Being an intern is a tough position to be in for one reason (although you could probably come up with several.) This is the ideal time to make mistakes because you are there first and foremost to learn and grow as a professional. Because you are learning by actual experience and not by sitting in a classroom, you are getting advice from people working in the profession right now – if you have professors who are retired from the field, there are some things they may be rusty on. (For example, I’m going into journalism, a professor who hasn’t worked for 10, or even 5 years would be so far behind on what the internet/social media has done for journalism.)
BUT, here’s the problem: when you’re an intern you feel like you can’t make a mistake no matter how minute. Maybe it is because being inexperienced can make being critiqued feel harsh or personal even though it usually isn’t and is ultimately for your benefit. Or maybe it is because you want to leave with the best impression possible. Your intern supervisors will hopefully be there in the future to offer you a job or write you a recommendation.
My first experience as an intern was last summer at my local newspaper. I was given the full responsibility of a staff writer and was expected to meet the same standard (honestly an intern’s dream – no getting coffees and filing papers.) But my first assignment I really struggled with. I had no idea what they wanted and handed in an unfinished, messy, piece of … well you know. My supervisor worked with me to get it to where it needed to be, and although I knew she wasn’t being mean, I felt awful. I started to tear up and she saw it, which really only made me more embarrassed. I went home that night and actually contemplated if I had what it takes to be a writer, something I have wanted to do since elementary school. I really thought my dream was over. The next day, my supervisor took me for coffee and basically said, Hey, that was a great learning experience and it has nothing to do with your actual potential. I realized she was right and every piece I wrote for them after that was better than the one before.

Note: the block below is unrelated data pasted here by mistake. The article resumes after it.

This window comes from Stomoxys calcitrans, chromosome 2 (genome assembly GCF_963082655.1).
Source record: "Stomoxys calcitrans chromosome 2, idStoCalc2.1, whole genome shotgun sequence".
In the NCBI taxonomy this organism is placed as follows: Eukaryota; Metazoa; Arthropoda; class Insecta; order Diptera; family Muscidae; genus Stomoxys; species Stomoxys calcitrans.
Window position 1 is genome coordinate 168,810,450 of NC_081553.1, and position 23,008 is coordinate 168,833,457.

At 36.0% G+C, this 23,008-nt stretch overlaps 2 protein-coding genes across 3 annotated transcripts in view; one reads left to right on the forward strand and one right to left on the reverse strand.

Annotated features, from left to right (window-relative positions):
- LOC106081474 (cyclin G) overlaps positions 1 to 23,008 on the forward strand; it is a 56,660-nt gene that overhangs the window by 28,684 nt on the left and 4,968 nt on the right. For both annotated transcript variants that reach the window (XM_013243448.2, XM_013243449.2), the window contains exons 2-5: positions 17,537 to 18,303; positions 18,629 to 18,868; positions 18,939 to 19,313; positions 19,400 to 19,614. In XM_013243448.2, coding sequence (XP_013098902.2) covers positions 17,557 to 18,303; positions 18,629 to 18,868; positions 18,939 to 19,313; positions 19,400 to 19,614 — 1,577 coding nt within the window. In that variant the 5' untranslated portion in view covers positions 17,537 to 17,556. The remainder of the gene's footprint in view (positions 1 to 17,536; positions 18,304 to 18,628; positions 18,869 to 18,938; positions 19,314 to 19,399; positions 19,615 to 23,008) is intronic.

Now that I find myself as an editorial intern at a magazine, I still struggle with handling critique. When I hand something in that I’m proud of and it gets a lot of edits, it is hard to not feel like in some way, I failed. And how could you possibly be so proud of something and then it flops?
I don’t know when – if ever – that feeling goes away. Possibly with time you learn to embrace it a little more, or you learn to fix the mistakes you’ve been making and then your work doesn’t get edited nearly as much.
Being an intern, though it can be stressful (and usually unpaid) is one of the best things you can do for yourself before you graduate college. If it isn’t required by your school, you should still look into it. Do a quick search for entry level jobs in the field you want to go into and you’ll see how a lot of them require experience. Entry level used to actually mean entry level, but it doesn’t anymore. (Obviously this can vary by field.)
I’m still on a long road of learning but I know this summer will benefit my future. If you’re questioning whether you should intern, my advice is to absolutely do it and don’t be discouraged if something doesn’t work out the way you thought it would.